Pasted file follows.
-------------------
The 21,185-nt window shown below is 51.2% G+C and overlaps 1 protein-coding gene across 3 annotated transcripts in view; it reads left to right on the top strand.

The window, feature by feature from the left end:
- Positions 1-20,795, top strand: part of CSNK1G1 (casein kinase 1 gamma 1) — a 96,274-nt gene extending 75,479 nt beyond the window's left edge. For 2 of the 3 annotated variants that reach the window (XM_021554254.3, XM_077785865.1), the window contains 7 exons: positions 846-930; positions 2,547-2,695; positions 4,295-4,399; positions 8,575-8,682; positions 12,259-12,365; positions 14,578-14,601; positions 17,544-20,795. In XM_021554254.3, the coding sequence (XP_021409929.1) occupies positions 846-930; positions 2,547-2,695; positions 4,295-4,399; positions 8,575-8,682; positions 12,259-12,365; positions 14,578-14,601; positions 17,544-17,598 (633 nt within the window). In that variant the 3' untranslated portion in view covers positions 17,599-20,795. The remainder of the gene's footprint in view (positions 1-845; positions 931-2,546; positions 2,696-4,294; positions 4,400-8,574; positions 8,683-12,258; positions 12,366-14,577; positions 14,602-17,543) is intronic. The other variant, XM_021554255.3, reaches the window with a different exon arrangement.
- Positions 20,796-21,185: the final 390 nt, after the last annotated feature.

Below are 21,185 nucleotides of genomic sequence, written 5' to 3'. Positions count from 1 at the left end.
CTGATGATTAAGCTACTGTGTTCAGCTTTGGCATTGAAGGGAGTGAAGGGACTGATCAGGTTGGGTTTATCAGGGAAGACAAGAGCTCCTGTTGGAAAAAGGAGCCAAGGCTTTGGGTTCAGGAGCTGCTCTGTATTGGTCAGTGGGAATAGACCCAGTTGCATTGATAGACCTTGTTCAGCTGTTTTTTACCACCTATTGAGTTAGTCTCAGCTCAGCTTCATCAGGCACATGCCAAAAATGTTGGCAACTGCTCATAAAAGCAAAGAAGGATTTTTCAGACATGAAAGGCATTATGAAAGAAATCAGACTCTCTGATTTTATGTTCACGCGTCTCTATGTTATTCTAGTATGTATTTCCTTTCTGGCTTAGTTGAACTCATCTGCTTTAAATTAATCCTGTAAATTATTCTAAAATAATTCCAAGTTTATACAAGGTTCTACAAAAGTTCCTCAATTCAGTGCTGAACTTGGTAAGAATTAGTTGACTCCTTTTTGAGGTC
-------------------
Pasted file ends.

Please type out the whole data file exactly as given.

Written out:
The 21,185-nt window shown below is 51.2% G+C and overlaps 1 protein-coding gene across 3 annotated transcripts in view; it reads left to right on the top strand.

The window, feature by feature from the left end:
- Positions 1-20,795, top strand: part of CSNK1G1 (casein kinase 1 gamma 1) — a 96,274-nt gene extending 75,479 nt beyond the window's left edge. For 2 of the 3 annotated variants that reach the window (XM_021554254.3, XM_077785865.1), the window contains 7 exons: positions 846-930; positions 2,547-2,695; positions 4,295-4,399; positions 8,575-8,682; positions 12,259-12,365; positions 14,578-14,601; positions 17,544-20,795. In XM_021554254.3, the coding sequence (XP_021409929.1) occupies positions 846-930; positions 2,547-2,695; positions 4,295-4,399; positions 8,575-8,682; positions 12,259-12,365; positions 14,578-14,601; positions 17,544-17,598 (633 nt within the window). In that variant the 3' untranslated portion in view covers positions 17,599-20,795. The remainder of the gene's footprint in view (positions 1-845; positions 931-2,546; positions 2,696-4,294; positions 4,400-8,574; positions 8,683-12,258; positions 12,366-14,577; positions 14,602-17,543) is intronic. The other variant, XM_021554255.3, reaches the window with a different exon arrangement.
- Positions 20,796-21,185: the final 390 nt, after the last annotated feature.

Below are 21,185 nucleotides of genomic sequence, written 5' to 3'. Positions count from 1 at the left end.
CTGATGATTAAGCTACTGTGTTCAGCTTTGGCATTGAAGGGAGTGAAGGGACTGATCAGGTTGGGTTTATCAGGGAAGACAAGAGCTCCTGTTGGAAAAAGGAGCCAAGGCTTTGGGTTCAGGAGCTGCTCTGTATTGGTCAGTGGGAATAGACCCAGTTGCATTGATAGACCTTGTTCAGCTGTTTTTTACCACCTATTGAGTTAGTCTCAGCTCAGCTTCATCAGGCACATGCCAAAAATGTTGGCAACTGCTCATAAAAGCAAAGAAGGATTTTTCAGACATGAAAGGCATTATGAAAGAAATCAGACTCTCTGATTTTATGTTCACGCGTCTCTATGTTATTCTAGTATGTATTTCCTTTCTGGCTTAGTTGAACTCATCTGCTTTAAATTAATCCTGTAAATTATTCTAAAATAATTCCAAGTTTATACAAGGTTCTACAAAAGTTCCTCAATTCAGTGCTGAACTTGGTAAGAATTAGTTGACTCCTTTTTGAGGTC